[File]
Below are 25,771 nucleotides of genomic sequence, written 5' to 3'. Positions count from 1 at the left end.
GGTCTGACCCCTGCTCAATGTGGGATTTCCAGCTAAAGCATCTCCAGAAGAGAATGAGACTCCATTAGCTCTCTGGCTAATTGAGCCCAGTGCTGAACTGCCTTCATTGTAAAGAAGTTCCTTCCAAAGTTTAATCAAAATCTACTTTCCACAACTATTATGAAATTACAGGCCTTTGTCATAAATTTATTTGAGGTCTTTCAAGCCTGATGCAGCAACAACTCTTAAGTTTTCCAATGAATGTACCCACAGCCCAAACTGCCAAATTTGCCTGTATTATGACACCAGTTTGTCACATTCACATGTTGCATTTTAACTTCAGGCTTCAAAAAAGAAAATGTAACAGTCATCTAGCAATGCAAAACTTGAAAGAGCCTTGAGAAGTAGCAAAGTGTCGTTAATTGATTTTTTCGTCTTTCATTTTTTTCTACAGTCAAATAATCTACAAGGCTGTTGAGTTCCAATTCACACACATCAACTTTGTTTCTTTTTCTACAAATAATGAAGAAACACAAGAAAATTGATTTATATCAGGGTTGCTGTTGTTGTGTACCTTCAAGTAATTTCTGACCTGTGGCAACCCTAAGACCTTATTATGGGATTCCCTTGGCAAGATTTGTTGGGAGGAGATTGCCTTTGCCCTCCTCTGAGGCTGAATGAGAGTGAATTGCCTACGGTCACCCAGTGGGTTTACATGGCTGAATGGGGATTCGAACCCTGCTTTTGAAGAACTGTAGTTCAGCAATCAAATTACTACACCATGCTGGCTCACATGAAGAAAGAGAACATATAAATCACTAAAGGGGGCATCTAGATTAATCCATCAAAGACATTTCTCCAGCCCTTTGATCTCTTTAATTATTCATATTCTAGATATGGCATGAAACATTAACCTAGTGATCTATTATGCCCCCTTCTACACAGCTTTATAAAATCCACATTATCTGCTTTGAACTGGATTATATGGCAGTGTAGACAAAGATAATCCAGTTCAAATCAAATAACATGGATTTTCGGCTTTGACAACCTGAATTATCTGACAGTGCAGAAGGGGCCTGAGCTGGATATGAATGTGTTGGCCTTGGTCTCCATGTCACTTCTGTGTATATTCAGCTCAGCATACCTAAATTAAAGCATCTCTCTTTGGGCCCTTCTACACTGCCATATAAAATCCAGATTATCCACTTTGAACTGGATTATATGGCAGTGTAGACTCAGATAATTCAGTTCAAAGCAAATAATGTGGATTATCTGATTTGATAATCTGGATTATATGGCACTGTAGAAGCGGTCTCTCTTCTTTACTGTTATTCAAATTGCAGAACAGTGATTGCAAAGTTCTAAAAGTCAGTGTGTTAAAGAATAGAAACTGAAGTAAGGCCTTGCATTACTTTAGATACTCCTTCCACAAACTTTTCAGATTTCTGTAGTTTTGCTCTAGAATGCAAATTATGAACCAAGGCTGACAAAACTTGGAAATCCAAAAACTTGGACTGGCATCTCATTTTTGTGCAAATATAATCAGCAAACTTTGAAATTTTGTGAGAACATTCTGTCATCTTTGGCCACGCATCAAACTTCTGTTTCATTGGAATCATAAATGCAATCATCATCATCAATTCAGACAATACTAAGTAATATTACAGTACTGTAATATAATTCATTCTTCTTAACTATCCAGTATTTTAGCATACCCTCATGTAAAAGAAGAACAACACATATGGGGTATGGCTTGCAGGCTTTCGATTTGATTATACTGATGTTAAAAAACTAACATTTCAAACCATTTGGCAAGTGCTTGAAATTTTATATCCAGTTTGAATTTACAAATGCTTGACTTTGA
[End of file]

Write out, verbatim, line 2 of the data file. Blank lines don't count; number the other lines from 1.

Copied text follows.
GGTCTGACCCCTGCTCAATGTGGGATTTCCAGCTAAAGCATCTCCAGAAGAGAATGAGACTCCATTAGCTCTCTGGCTAATTGAGCCCAGTGCTGAACTGCCTTCATTGTAAAGAAGTTCCTTCCAAAGTTTAATCAAAATCTACTTTCCACAACTATTATGAAATTACAGGCCTTTGTCATAAATTTATTTGAGGTCTTTCAAGCCTGATGCAGCAACAACTCTTAAGTTTTCCAATGAATGTACCCACAGCCCAAACTGCCAAATTTGCCTGTATTATGACACCAGTTTGTCACATTCACATGTTGCATTTTAACTTCAGGCTTCAAAAAAGAAAATGTAACAGTCATCTAGCAATGCAAAACTTGAAAGAGCCTTGAGAAGTAGCAAAGTGTCGTTAATTGATTTTTTCGTCTTTCATTTTTTTCTACAGTCAAATAATCTACAAGGCTGTTGAGTTCCAATTCACACACATCAACTTTGTTTCTTTTTCTACAAATAATGAAGAAACACAAGAAAATTGATTTATATCAGGGTTGCTGTTGTTGTGTACCTTCAAGTAATTTCTGACCTGTGGCAACCCTAAGACCTTATTATGGGATTCCCTTGGCAAGATTTGTTGGGAGGAGATTGCCTTTGCCCTCCTCTGAGGCTGAATGAGAGTGAATTGCCTACGGTCACCCAGTGGGTTTACATGGCTGAATGGGGATTCGAACCCTGCTTTTGAAGAACTGTAGTTCAGCAATCAAATTACTACACCATGCTGGCTCACATGAAGAAAGAGAACATATAAATCACTAAAGGGGGCATCTAGATTAATCCATCAAAGACATTTCTCCAGCCCTTTGATCTCTTTAATTATTCATATTCTAGATATGGCATGAAACATTAACCTAGTGATCTATTATGCCCCCTTCTACACAGCTTTATAAAATCCACATTATCTGCTTTGAACTGGATTATATGGCAGTGTAGACAAAGATAATCCAGTTCAAATCAAATAACATGGATTTTCGGCTTTGACAACCTGAATTATCTGACAGTGCAGAAGGGGCCTGAGCTGGATATGAATGTGTTGGCCTTGGTCTCCATGTCACTTCTGTGTATATTCAGCTCAGCATACCTAAATTAAAGCATCTCTCTTTGGGCCCTTCTACACTGCCATATAAAATCCAGATTATCCACTTTGAACTGGATTATATGGCAGTGTAGACTCAGATAATTCAGTTCAAAGCAAATAATGTGGATTATCTGATTTGATAATCTGGATTATATGGCACTGTAGAAGCGGTCTCTCTTCTTTACTGTTATTCAAATTGCAGAACAGTGATTGCAAAGTTCTAAAAGTCAGTGTGTTAAAGAATAGAAACTGAAGTAAGGCCTTGCATTACTTTAGATACTCCTTCCACAAACTTTTCAGATTTCTGTAGTTTTGCTCTAGAATGCAAATTATGAACCAAGGCTGACAAAACTTGGAAATCCAAAAACTTGGACTGGCATCTCATTTTTGTGCAAATATAATCAGCAAACTTTGAAATTTTGTGAGAACATTCTGTCATCTTTGGCCACGCATCAAACTTCTGTTTCATTGGAATCATAAATGCAATCATCATCATCAATTCAGACAATACTAAGTAATATTACAGTACTGTAATATAATTCATTCTTCTTAACTATCCAGTATTTTAGCATACCCTCATGTAAAAGAAGAACAACACATATGGGGTATGGCTTGCAGGCTTTCGATTTGATTATACTGATGTTAAAAAACTAACATTTCAAACCATTTGGCAAGTGCTTGAAATTTTATATCCAGTTTGAATTTACAAATGCTTGACTTTGA